Say It Ain’t So: Automatic Spa Gratuities Are Becoming a Thing

Fair or not?

Left: Our mockup of a Rittenhouse Spa receipt showing the automatic gratuity. Right: The spa's entry.

Left: Our mockup of a Rittenhouse Spa receipt showing the automatic spa gratuity. Right: The spa’s entry.

Recently, a very good friend gave my wife a gift card to the luxurious Rittenhouse Spa inside the also luxurious Rittenhouse Hotel. But instead of being for a normal gift card number, usually a multiple of ten or 25, this gift card was for an odd amount: $156. I figured that there had to be a story behind this weird figure, and there is.

I questioned our friend about it, and he replied that the spa told him that they were adding an automatic 20 percent gratuity to the original value that he asked for, explaining that this was now the spa’s policy. He found it a bit odd, and so did I, but then again, if you’re giving your friend a gift of a massage, isn’t it especially generous to also cover the gratuity?

But it turns out that this policy doesn’t just apply to gift card purchases. If you visit the Rittenhouse Spa for any of their services, be it a $200 90-minute Thai massage, a $110 Black Diamond Exfoliation, or a 90-minute $350 Hyrdafacial, the front desk will add an automatic spa gratuity of 20 percent to your bill. So if you get that Hyrdrafacial, the spa worker gets an automatic spa gratuity of $70 on top of whatever they’re already making from the spa.

We called several other leading spas in the region, and the only other one that has instituted an automatic spa gratuity is the Logan Spa inside the new Logan Hotel, which replaced Four Seasons.

I’m not a big fan of all of this. I hate it when a restaurant tacks on an automatic gratuity of 15 or 18 percent when I’m out with a small group, and unless the service is exemplary, I won’t add a cent to whatever they’re forcing me to pay, and I’m a guy who usually tips anywhere from 20 to 30 percent. Sometimes even more. And so this new automatic spa gratuity business doesn’t sit right with me.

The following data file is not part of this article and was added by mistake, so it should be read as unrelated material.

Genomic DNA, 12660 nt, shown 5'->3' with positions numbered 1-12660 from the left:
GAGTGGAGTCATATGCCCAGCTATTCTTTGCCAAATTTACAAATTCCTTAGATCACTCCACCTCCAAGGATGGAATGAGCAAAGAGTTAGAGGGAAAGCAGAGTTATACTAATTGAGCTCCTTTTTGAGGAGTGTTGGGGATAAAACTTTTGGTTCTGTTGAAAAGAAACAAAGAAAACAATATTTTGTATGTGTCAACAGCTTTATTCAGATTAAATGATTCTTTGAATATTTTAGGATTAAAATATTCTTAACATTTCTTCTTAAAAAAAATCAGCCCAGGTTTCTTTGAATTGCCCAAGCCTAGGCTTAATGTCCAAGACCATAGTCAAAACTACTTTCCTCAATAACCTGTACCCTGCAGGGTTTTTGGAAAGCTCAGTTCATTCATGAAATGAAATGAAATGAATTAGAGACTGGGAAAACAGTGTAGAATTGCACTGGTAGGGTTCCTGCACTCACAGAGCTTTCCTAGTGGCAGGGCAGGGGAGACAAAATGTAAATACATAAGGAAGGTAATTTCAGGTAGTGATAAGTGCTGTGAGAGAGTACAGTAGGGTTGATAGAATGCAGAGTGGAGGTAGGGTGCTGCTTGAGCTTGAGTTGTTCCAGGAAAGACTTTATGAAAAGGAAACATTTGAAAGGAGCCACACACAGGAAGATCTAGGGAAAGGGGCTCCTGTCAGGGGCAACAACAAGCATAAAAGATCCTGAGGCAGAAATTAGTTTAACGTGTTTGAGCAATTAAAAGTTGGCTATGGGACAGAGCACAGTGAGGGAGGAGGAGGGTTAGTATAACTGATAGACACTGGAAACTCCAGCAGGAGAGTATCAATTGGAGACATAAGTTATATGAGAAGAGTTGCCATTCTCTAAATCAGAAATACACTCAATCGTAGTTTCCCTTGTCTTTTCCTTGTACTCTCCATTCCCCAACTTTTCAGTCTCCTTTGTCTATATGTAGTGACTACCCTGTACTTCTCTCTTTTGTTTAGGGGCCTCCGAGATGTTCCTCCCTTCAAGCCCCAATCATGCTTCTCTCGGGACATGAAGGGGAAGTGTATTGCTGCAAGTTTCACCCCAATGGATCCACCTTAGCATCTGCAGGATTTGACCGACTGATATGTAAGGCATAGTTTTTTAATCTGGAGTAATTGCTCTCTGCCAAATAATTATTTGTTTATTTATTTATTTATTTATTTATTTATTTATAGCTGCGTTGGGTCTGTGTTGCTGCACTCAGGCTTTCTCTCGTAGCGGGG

A gratuity is a gift that a customer gives to a person providing a service, a special thank you. It’s supposed to be above and beyond that which is required for said service, and by making the gratuity automatic, the system falls apart and makes the customer — at least when that customer is me — angry.

Of course, there’s another side to this story, as one massage therapist from a prominent Philadelphia spa tells us.

“I think it sucks from a client’s point of view,” she says, under the condition of anonymity. “But from a therapist’s point of view, it’s great, because we get stiffed and under-tipped on the regular. If the service wasn’t good enough for a 20 percent gratuity, it should be my choice on how much I want to tip. But from my end, it’s a way that we can be compensated properly. I’ve had clients rave about a massage, write a good review and tip eight to ten percent.”

I sure do empathize with her, and I can’t imagine the sinking feeling she gets when some sweaty middle-aged dude with a hairy back hands her a five spot with a wink. But it’s not his job to make sure she’s “compensated properly,” to use her words. It’s the spa’s.




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